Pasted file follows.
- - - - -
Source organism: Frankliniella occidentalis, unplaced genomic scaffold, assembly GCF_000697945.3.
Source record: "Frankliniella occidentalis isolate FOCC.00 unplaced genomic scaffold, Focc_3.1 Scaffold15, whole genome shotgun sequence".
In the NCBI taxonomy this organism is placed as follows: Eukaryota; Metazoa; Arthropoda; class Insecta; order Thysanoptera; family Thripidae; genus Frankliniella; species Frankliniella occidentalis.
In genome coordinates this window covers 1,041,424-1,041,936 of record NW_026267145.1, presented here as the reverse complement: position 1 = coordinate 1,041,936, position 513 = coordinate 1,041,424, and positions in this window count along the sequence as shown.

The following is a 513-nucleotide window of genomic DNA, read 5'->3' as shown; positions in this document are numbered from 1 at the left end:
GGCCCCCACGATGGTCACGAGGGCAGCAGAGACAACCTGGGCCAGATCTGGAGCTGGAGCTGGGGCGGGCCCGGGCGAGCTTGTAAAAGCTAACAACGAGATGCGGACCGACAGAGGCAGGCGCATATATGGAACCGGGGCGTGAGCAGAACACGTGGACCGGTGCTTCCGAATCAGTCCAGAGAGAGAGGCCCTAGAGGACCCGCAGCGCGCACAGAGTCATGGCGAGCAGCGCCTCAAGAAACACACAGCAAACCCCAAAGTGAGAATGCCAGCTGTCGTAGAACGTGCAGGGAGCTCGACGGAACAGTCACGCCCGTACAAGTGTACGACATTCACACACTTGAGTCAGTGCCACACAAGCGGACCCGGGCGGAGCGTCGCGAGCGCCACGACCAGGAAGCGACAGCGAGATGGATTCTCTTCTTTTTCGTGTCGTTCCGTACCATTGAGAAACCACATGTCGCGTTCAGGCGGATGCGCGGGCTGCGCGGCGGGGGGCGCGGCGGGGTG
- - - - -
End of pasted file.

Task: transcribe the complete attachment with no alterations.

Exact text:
Source organism: Frankliniella occidentalis, unplaced genomic scaffold, assembly GCF_000697945.3.
Source record: "Frankliniella occidentalis isolate FOCC.00 unplaced genomic scaffold, Focc_3.1 Scaffold15, whole genome shotgun sequence".
In the NCBI taxonomy this organism is placed as follows: Eukaryota; Metazoa; Arthropoda; class Insecta; order Thysanoptera; family Thripidae; genus Frankliniella; species Frankliniella occidentalis.
In genome coordinates this window covers 1,041,424-1,041,936 of record NW_026267145.1, presented here as the reverse complement: position 1 = coordinate 1,041,936, position 513 = coordinate 1,041,424, and positions in this window count along the sequence as shown.

The following is a 513-nucleotide window of genomic DNA, read 5'->3' as shown; positions in this document are numbered from 1 at the left end:
GGCCCCCACGATGGTCACGAGGGCAGCAGAGACAACCTGGGCCAGATCTGGAGCTGGAGCTGGGGCGGGCCCGGGCGAGCTTGTAAAAGCTAACAACGAGATGCGGACCGACAGAGGCAGGCGCATATATGGAACCGGGGCGTGAGCAGAACACGTGGACCGGTGCTTCCGAATCAGTCCAGAGAGAGAGGCCCTAGAGGACCCGCAGCGCGCACAGAGTCATGGCGAGCAGCGCCTCAAGAAACACACAGCAAACCCCAAAGTGAGAATGCCAGCTGTCGTAGAACGTGCAGGGAGCTCGACGGAACAGTCACGCCCGTACAAGTGTACGACATTCACACACTTGAGTCAGTGCCACACAAGCGGACCCGGGCGGAGCGTCGCGAGCGCCACGACCAGGAAGCGACAGCGAGATGGATTCTCTTCTTTTTCGTGTCGTTCCGTACCATTGAGAAACCACATGTCGCGTTCAGGCGGATGCGCGGGCTGCGCGGCGGGGGGCGCGGCGGGGTG